Kriti can considered to be built out of several different submodules:
- The state engine; this is responsible for managing the state of different parts of a game and the engine.
- The math library; this provides general 3D mathematics data-types, functions, as well as some 2D computational geometry functionality.
- The rendering engine; this is where the 3D magic happens and pretty pictures are generated.
- The scene library; this is where models are created and animated, cameras set up, and lights tweaked. Basically, the scene graph.
- The interface library; this provides code to glue together the interface the user sees with the rest of the codebase.
- The GUI library; this provides for all your interactive needs.
- The physics integration; this provides a wrapper for Bullet, allowing for a unified interface within kriti for rendering and physics.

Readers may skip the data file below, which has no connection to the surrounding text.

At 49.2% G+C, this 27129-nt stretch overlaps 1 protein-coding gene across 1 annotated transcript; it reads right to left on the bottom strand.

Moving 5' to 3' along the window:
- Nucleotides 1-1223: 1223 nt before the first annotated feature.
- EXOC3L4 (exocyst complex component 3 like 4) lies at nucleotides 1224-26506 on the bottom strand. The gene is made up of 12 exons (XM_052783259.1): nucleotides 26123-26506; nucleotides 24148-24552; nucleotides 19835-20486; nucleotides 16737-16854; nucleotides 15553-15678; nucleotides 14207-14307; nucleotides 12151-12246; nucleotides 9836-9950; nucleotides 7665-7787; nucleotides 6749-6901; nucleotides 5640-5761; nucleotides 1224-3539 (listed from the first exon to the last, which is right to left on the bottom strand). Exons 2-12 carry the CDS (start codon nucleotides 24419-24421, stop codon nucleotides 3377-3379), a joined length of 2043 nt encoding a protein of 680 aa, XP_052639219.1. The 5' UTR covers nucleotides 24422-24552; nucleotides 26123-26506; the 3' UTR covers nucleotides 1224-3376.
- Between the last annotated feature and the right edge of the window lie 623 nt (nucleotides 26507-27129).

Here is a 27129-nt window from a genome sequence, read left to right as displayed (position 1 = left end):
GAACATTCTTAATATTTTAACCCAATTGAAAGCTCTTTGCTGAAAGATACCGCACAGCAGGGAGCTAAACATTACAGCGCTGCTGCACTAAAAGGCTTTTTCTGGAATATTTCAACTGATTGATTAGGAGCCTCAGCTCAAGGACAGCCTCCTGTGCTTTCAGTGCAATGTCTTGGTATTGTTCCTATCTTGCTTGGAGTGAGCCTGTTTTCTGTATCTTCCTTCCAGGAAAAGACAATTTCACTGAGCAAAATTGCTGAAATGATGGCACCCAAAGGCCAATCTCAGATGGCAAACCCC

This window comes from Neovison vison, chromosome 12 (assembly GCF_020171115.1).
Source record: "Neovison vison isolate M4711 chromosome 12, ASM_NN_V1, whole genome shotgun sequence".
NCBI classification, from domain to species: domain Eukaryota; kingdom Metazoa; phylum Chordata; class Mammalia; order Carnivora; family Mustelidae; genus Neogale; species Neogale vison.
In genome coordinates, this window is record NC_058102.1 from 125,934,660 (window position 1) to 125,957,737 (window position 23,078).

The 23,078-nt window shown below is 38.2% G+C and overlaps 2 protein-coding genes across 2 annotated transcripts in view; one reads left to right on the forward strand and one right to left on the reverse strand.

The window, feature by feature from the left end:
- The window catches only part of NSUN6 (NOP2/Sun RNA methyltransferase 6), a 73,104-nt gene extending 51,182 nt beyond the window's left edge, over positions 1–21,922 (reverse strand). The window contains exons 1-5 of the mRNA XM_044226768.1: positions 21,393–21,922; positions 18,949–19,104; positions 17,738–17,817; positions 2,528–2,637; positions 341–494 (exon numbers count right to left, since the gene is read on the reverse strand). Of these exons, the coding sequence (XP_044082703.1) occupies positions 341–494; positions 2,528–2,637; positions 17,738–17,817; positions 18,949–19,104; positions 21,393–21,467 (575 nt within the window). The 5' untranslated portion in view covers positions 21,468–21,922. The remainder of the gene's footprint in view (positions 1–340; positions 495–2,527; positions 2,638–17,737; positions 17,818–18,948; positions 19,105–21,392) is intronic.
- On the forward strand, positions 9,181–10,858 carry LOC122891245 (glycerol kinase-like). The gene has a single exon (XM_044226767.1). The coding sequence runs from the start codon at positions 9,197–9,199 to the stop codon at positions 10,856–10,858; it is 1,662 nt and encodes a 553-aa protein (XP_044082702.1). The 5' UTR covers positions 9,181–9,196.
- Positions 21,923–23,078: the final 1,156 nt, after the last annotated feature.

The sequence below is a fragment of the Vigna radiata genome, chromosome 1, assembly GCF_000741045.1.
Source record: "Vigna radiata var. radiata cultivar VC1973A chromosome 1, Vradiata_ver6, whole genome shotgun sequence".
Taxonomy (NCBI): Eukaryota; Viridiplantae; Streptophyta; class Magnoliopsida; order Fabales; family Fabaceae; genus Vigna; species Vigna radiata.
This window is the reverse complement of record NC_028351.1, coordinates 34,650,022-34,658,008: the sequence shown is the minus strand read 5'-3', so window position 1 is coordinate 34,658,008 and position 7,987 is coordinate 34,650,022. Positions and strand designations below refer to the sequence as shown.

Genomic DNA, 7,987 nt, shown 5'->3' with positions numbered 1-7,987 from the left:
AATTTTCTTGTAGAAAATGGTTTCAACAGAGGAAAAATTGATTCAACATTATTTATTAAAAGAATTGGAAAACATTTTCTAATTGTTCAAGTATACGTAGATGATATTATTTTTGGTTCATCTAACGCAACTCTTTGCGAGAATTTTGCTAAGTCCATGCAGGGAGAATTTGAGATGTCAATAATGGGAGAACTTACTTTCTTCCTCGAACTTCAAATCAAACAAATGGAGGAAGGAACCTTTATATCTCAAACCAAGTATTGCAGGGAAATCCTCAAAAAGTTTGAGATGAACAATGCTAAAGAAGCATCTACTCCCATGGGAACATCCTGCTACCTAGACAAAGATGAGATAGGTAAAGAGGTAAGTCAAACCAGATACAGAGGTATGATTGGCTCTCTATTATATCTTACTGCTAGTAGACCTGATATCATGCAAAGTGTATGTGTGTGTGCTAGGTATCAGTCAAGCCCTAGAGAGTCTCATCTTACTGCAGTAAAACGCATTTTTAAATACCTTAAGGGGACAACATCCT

Message and logging system¶
Kriti has a very complete logging system, intended to be used mostly for debugging.
Kriti also has an external resource management system, intended to be agnostic to the method used to actually store information. While at the moment this is a simple wrapper around the host filesystem, the intention is that it will also allow for loading from ZIP archives as well.
Unlike some other game libraries, Kriti does not require much out of the buildsystem. While only CMake integration is currently tested, it should be straightforward to integrate with anything make-alike.
To add Kriti into a project using CMake, simply add the following line somewhere in your buildscripts:
Once that has been added, simply change your
target_link_libraries line to
Kriti will take over the
main() function, leaving you to implement a
gameEntryPoint() function somewhere in your source tree. This will be
explained further in the Basics section later.
TODO: finish explanation of project architecture.